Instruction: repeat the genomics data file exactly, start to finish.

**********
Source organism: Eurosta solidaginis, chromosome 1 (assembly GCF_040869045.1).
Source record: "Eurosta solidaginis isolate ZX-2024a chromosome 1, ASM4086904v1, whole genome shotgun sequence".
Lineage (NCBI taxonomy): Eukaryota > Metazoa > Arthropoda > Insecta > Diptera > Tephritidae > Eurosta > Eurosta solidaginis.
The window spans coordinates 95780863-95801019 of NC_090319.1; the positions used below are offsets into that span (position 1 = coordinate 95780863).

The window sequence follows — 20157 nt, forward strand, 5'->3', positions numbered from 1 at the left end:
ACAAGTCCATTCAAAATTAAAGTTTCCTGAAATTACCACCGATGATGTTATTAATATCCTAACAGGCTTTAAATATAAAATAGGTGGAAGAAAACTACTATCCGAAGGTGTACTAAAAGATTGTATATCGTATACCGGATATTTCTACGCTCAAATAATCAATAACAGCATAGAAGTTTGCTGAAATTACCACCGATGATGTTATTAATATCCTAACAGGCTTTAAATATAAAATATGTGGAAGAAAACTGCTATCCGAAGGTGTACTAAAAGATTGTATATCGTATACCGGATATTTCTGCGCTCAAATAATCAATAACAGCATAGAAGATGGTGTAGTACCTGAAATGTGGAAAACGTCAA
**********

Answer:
Source organism: Eurosta solidaginis, chromosome 1 (assembly GCF_040869045.1).
Source record: "Eurosta solidaginis isolate ZX-2024a chromosome 1, ASM4086904v1, whole genome shotgun sequence".
Lineage (NCBI taxonomy): Eukaryota > Metazoa > Arthropoda > Insecta > Diptera > Tephritidae > Eurosta > Eurosta solidaginis.
The window spans coordinates 95780863-95801019 of NC_090319.1; the positions used below are offsets into that span (position 1 = coordinate 95780863).

The window sequence follows — 20157 nt, forward strand, 5'->3', positions numbered from 1 at the left end:
ACAAGTCCATTCAAAATTAAAGTTTCCTGAAATTACCACCGATGATGTTATTAATATCCTAACAGGCTTTAAATATAAAATAGGTGGAAGAAAACTACTATCCGAAGGTGTACTAAAAGATTGTATATCGTATACCGGATATTTCTACGCTCAAATAATCAATAACAGCATAGAAGTTTGCTGAAATTACCACCGATGATGTTATTAATATCCTAACAGGCTTTAAATATAAAATATGTGGAAGAAAACTGCTATCCGAAGGTGTACTAAAAGATTGTATATCGTATACCGGATATTTCTGCGCTCAAATAATCAATAACAGCATAGAAGATGGTGTAGTACCTGAAATGTGGAAAACGTCAA